By John Tamny of Forbes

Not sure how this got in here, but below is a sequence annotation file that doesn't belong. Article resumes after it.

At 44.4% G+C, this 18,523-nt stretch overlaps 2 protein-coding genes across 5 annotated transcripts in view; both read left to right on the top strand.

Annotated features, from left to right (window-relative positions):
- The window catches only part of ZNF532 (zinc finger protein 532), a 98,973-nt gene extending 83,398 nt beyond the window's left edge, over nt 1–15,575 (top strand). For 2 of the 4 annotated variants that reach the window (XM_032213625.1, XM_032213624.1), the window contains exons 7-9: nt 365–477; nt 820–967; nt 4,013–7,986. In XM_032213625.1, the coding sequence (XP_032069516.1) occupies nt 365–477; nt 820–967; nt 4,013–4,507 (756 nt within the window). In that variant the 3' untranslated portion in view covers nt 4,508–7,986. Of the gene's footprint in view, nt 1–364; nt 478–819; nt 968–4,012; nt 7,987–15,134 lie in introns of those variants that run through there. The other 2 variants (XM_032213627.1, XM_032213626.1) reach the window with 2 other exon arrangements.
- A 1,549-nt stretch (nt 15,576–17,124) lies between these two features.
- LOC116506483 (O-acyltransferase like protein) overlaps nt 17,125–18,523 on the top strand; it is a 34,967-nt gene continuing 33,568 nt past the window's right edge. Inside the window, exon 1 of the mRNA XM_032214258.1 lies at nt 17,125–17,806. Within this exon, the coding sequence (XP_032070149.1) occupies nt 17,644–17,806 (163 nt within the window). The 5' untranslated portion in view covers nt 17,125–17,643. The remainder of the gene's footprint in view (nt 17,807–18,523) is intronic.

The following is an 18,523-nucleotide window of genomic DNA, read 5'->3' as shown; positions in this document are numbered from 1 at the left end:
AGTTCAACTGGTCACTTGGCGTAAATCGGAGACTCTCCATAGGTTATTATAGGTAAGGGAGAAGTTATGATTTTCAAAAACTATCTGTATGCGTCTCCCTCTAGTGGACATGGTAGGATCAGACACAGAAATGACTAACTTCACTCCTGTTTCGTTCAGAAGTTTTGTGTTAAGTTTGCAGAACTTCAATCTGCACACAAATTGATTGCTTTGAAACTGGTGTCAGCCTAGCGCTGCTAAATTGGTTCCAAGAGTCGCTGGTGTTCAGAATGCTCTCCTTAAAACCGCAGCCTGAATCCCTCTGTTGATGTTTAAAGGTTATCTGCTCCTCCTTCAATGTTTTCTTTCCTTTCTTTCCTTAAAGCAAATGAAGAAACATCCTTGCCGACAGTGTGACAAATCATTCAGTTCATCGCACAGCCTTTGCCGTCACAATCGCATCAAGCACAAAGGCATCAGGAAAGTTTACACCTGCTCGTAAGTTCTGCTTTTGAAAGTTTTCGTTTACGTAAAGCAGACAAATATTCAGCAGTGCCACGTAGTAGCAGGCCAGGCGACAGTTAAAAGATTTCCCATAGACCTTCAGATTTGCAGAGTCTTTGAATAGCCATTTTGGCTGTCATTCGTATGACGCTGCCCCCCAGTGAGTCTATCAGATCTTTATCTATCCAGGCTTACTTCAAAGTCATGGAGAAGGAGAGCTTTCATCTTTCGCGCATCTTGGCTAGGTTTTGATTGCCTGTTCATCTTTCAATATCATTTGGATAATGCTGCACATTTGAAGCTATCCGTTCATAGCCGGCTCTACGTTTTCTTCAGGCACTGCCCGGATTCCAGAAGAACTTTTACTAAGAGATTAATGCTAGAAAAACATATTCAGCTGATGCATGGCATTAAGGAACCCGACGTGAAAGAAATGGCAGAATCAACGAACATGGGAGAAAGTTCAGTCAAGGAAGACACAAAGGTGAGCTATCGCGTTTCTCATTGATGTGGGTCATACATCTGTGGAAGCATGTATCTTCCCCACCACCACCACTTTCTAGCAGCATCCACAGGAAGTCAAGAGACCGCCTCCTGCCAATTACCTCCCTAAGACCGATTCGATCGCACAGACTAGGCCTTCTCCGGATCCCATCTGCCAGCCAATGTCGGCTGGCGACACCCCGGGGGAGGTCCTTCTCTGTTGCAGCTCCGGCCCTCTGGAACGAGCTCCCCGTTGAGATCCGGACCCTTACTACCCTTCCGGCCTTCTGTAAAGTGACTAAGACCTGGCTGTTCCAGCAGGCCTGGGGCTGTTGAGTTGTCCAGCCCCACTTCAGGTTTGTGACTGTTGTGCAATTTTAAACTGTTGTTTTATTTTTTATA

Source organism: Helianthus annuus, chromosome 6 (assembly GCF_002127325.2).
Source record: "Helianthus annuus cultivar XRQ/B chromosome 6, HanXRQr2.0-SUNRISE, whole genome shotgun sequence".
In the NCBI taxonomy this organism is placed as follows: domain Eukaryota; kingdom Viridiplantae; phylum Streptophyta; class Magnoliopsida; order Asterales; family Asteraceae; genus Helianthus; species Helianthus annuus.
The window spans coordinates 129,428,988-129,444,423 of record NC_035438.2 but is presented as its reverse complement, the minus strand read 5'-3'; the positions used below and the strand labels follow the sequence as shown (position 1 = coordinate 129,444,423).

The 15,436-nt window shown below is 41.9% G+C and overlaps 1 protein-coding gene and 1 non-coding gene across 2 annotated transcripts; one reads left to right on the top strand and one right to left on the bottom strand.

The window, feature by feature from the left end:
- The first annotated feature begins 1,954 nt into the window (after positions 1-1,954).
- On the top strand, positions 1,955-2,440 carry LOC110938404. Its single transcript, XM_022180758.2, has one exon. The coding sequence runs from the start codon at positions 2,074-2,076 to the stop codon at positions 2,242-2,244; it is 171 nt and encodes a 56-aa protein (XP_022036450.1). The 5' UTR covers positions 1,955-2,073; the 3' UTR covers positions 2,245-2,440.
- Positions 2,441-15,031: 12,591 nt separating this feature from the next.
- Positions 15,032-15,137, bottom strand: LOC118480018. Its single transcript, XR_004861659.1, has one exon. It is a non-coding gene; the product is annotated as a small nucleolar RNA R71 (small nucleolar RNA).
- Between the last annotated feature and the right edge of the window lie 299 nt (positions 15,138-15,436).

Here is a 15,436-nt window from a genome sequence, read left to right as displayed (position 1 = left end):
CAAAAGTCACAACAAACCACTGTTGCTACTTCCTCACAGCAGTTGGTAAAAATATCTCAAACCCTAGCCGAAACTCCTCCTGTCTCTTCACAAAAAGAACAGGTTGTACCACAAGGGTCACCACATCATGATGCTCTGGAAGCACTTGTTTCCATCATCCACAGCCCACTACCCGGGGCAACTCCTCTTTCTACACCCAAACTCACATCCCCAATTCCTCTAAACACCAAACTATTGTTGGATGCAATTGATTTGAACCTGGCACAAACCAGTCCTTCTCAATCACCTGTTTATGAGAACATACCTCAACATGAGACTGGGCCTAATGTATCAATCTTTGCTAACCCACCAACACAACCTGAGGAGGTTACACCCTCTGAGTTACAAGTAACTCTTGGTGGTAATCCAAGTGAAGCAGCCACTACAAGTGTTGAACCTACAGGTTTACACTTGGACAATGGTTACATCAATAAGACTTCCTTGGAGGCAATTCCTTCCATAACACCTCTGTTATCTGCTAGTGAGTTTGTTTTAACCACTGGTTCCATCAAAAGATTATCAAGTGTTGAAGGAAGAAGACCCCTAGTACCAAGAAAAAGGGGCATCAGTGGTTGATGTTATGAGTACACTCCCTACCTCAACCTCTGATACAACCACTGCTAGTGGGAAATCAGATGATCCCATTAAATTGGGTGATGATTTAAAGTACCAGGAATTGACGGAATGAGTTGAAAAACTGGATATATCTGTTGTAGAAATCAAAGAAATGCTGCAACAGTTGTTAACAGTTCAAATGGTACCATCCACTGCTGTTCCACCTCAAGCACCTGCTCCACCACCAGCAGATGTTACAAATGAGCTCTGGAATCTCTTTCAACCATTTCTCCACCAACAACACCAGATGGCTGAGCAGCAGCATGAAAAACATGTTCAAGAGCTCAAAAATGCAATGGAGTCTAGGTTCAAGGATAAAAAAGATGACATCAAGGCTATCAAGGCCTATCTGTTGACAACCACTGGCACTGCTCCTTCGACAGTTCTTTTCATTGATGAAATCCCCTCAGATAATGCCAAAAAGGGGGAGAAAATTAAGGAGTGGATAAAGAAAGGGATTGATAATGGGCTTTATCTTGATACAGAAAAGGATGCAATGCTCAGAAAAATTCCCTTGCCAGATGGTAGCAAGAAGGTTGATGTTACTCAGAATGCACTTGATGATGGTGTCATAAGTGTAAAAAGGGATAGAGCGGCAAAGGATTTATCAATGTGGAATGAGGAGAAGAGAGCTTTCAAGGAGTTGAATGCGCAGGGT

Money creation isn’t the driver of economic energy as quantity theorists presume, instead it increases when money values are stable, trade free, and taxes/regulations light. Production itself is the driver of increases in the supply of money, and that’s why it rose substantially during the ’20s, ’80s and ’90s, and fell during the ’30s and more recently. The growing deflation cult sees a decline in the Ms as a signal of the Fed not creating enough money, but the aggregate declines, far from a deflation signal, are a sign that policy (including the Obama administration’s weak dollar policy) is presently a barrier to production, and “money supply” is predictably in decline. The deflationists are confusing symptoms of inflation for deflation, and as weak global currencies all reveal, we’re nowhere near deflation.